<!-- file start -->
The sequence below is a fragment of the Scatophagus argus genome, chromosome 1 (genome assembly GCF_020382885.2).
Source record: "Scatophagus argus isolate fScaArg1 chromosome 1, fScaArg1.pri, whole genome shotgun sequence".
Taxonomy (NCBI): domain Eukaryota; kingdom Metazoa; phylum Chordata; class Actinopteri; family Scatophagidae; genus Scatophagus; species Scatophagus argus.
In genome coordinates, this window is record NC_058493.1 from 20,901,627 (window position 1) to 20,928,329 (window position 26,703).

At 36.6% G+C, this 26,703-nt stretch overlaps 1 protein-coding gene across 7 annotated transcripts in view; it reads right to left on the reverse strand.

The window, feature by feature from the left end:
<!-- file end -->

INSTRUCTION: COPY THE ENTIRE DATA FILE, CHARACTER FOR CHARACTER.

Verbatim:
The sequence below is a fragment of the Scatophagus argus genome, chromosome 1 (genome assembly GCF_020382885.2).
Source record: "Scatophagus argus isolate fScaArg1 chromosome 1, fScaArg1.pri, whole genome shotgun sequence".
Taxonomy (NCBI): domain Eukaryota; kingdom Metazoa; phylum Chordata; class Actinopteri; family Scatophagidae; genus Scatophagus; species Scatophagus argus.
In genome coordinates, this window is record NC_058493.1 from 20,901,627 (window position 1) to 20,928,329 (window position 26,703).

At 36.6% G+C, this 26,703-nt stretch overlaps 1 protein-coding gene across 7 annotated transcripts in view; it reads right to left on the reverse strand.

The window, feature by feature from the left end: